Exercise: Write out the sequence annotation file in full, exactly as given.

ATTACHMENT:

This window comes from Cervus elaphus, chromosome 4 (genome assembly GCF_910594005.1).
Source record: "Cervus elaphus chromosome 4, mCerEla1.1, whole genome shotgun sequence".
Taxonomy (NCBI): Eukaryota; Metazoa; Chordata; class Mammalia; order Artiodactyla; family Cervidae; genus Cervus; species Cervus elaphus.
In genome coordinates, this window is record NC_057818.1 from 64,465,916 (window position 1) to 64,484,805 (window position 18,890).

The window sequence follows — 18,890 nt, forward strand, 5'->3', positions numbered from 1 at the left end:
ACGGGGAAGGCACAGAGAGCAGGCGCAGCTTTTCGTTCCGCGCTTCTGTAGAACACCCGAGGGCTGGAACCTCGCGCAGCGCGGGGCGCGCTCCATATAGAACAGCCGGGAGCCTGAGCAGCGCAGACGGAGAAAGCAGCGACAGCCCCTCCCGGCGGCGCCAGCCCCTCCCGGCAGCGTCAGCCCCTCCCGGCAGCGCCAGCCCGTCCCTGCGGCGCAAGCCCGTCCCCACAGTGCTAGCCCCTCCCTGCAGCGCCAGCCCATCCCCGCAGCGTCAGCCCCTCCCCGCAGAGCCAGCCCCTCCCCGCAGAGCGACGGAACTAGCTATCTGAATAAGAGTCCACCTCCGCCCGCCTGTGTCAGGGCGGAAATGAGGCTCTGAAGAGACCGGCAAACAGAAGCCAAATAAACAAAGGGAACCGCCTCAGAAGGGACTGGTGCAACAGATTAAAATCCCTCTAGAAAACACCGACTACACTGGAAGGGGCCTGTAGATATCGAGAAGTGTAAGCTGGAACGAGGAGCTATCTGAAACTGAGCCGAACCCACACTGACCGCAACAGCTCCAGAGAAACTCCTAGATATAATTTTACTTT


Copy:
This window comes from Cervus elaphus, chromosome 4 (genome assembly GCF_910594005.1).
Source record: "Cervus elaphus chromosome 4, mCerEla1.1, whole genome shotgun sequence".
Taxonomy (NCBI): Eukaryota; Metazoa; Chordata; class Mammalia; order Artiodactyla; family Cervidae; genus Cervus; species Cervus elaphus.
In genome coordinates, this window is record NC_057818.1 from 64,465,916 (window position 1) to 64,484,805 (window position 18,890).

The window sequence follows — 18,890 nt, forward strand, 5'->3', positions numbered from 1 at the left end:
ACGGGGAAGGCACAGAGAGCAGGCGCAGCTTTTCGTTCCGCGCTTCTGTAGAACACCCGAGGGCTGGAACCTCGCGCAGCGCGGGGCGCGCTCCATATAGAACAGCCGGGAGCCTGAGCAGCGCAGACGGAGAAAGCAGCGACAGCCCCTCCCGGCGGCGCCAGCCCCTCCCGGCAGCGTCAGCCCCTCCCGGCAGCGCCAGCCCGTCCCTGCGGCGCAAGCCCGTCCCCACAGTGCTAGCCCCTCCCTGCAGCGCCAGCCCATCCCCGCAGCGTCAGCCCCTCCCCGCAGAGCCAGCCCCTCCCCGCAGAGCGACGGAACTAGCTATCTGAATAAGAGTCCACCTCCGCCCGCCTGTGTCAGGGCGGAAATGAGGCTCTGAAGAGACCGGCAAACAGAAGCCAAATAAACAAAGGGAACCGCCTCAGAAGGGACTGGTGCAACAGATTAAAATCCCTCTAGAAAACACCGACTACACTGGAAGGGGCCTGTAGATATCGAGAAGTGTAAGCTGGAACGAGGAGCTATCTGAAACTGAGCCGAACCCACACTGACCGCAACAGCTCCAGAGAAACTCCTAGATATAATTTTACTTT